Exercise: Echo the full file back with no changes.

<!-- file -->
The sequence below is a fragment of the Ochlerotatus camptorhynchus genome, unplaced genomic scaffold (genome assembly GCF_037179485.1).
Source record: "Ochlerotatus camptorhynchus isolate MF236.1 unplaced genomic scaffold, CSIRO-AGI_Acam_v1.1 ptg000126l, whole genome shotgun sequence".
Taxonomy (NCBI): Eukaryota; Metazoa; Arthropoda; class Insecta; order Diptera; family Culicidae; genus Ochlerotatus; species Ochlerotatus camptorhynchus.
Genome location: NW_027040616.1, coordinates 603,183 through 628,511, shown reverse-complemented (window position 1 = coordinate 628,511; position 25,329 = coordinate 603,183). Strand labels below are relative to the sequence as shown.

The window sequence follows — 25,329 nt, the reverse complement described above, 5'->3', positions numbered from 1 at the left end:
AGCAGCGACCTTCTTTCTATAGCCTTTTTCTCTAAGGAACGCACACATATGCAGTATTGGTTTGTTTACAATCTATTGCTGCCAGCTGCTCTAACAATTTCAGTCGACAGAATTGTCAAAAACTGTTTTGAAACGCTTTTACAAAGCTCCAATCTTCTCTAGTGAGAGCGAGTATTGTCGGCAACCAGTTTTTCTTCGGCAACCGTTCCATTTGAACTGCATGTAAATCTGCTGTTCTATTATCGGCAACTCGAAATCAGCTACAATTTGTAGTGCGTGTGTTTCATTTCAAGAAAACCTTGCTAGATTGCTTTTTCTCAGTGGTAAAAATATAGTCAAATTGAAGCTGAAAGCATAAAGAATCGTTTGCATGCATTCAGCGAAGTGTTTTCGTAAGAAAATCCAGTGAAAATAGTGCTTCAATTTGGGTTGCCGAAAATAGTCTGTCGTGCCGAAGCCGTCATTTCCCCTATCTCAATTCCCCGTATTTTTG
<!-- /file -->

The sequence below is a fragment of the Ochlerotatus camptorhynchus genome, unplaced genomic scaffold (genome assembly GCF_037179485.1).
Source record: "Ochlerotatus camptorhynchus isolate MF236.1 unplaced genomic scaffold, CSIRO-AGI_Acam_v1.1 ptg000126l, whole genome shotgun sequence".
Taxonomy (NCBI): Eukaryota; Metazoa; Arthropoda; class Insecta; order Diptera; family Culicidae; genus Ochlerotatus; species Ochlerotatus camptorhynchus.
Genome location: NW_027040616.1, coordinates 603,183 through 628,511, shown reverse-complemented (window position 1 = coordinate 628,511; position 25,329 = coordinate 603,183). Strand labels below are relative to the sequence as shown.

The window sequence follows — 25,329 nt, the reverse complement described above, 5'->3', positions numbered from 1 at the left end:
AGCAGCGACCTTCTTTCTATAGCCTTTTTCTCTAAGGAACGCACACATATGCAGTATTGGTTTGTTTACAATCTATTGCTGCCAGCTGCTCTAACAATTTCAGTCGACAGAATTGTCAAAAACTGTTTTGAAACGCTTTTACAAAGCTCCAATCTTCTCTAGTGAGAGCGAGTATTGTCGGCAACCAGTTTTTCTTCGGCAACCGTTCCATTTGAACTGCATGTAAATCTGCTGTTCTATTATCGGCAACTCGAAATCAGCTACAATTTGTAGTGCGTGTGTTTCATTTCAAGAAAACCTTGCTAGATTGCTTTTTCTCAGTGGTAAAAATATAGTCAAATTGAAGCTGAAAGCATAAAGAATCGTTTGCATGCATTCAGCGAAGTGTTTTCGTAAGAAAATCCAGTGAAAATAGTGCTTCAATTTGGGTTGCCGAAAATAGTCTGTCGTGCCGAAGCCGTCATTTCCCCTATCTCAATTCCCCGTATTTTTG